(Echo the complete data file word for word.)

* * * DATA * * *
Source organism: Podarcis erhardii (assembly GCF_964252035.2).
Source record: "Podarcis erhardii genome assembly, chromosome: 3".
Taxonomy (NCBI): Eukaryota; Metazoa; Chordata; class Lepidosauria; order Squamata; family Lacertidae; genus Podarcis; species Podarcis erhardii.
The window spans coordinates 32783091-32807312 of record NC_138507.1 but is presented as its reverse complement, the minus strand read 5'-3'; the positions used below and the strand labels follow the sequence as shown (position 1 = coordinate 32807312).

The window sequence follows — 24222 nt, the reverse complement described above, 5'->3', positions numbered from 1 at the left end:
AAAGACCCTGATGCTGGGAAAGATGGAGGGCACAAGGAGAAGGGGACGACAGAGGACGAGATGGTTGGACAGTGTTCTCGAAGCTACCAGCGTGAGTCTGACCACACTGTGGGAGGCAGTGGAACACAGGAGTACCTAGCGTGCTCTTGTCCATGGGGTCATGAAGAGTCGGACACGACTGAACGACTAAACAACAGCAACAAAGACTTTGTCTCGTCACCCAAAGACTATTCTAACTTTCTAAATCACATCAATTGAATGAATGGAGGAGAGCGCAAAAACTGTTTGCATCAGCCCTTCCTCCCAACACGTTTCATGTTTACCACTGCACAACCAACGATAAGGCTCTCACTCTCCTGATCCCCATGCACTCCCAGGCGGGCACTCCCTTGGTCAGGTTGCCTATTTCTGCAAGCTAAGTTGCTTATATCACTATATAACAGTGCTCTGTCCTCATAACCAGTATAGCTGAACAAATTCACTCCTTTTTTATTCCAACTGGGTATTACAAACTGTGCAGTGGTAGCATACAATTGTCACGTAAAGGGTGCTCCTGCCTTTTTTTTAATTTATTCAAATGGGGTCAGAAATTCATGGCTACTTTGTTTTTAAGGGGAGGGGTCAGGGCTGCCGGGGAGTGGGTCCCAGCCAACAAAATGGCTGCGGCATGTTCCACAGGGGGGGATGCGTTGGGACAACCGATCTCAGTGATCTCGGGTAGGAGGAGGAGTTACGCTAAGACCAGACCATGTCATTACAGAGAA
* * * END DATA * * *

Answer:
Source organism: Podarcis erhardii (assembly GCF_964252035.2).
Source record: "Podarcis erhardii genome assembly, chromosome: 3".
Taxonomy (NCBI): Eukaryota; Metazoa; Chordata; class Lepidosauria; order Squamata; family Lacertidae; genus Podarcis; species Podarcis erhardii.
The window spans coordinates 32783091-32807312 of record NC_138507.1 but is presented as its reverse complement, the minus strand read 5'-3'; the positions used below and the strand labels follow the sequence as shown (position 1 = coordinate 32807312).

The window sequence follows — 24222 nt, the reverse complement described above, 5'->3', positions numbered from 1 at the left end:
AAAGACCCTGATGCTGGGAAAGATGGAGGGCACAAGGAGAAGGGGACGACAGAGGACGAGATGGTTGGACAGTGTTCTCGAAGCTACCAGCGTGAGTCTGACCACACTGTGGGAGGCAGTGGAACACAGGAGTACCTAGCGTGCTCTTGTCCATGGGGTCATGAAGAGTCGGACACGACTGAACGACTAAACAACAGCAACAAAGACTTTGTCTCGTCACCCAAAGACTATTCTAACTTTCTAAATCACATCAATTGAATGAATGGAGGAGAGCGCAAAAACTGTTTGCATCAGCCCTTCCTCCCAACACGTTTCATGTTTACCACTGCACAACCAACGATAAGGCTCTCACTCTCCTGATCCCCATGCACTCCCAGGCGGGCACTCCCTTGGTCAGGTTGCCTATTTCTGCAAGCTAAGTTGCTTATATCACTATATAACAGTGCTCTGTCCTCATAACCAGTATAGCTGAACAAATTCACTCCTTTTTTATTCCAACTGGGTATTACAAACTGTGCAGTGGTAGCATACAATTGTCACGTAAAGGGTGCTCCTGCCTTTTTTTTAATTTATTCAAATGGGGTCAGAAATTCATGGCTACTTTGTTTTTAAGGGGAGGGGTCAGGGCTGCCGGGGAGTGGGTCCCAGCCAACAAAATGGCTGCGGCATGTTCCACAGGGGGGGATGCGTTGGGACAACCGATCTCAGTGATCTCGGGTAGGAGGAGGAGTTACGCTAAGACCAGACCATGTCATTACAGAGAA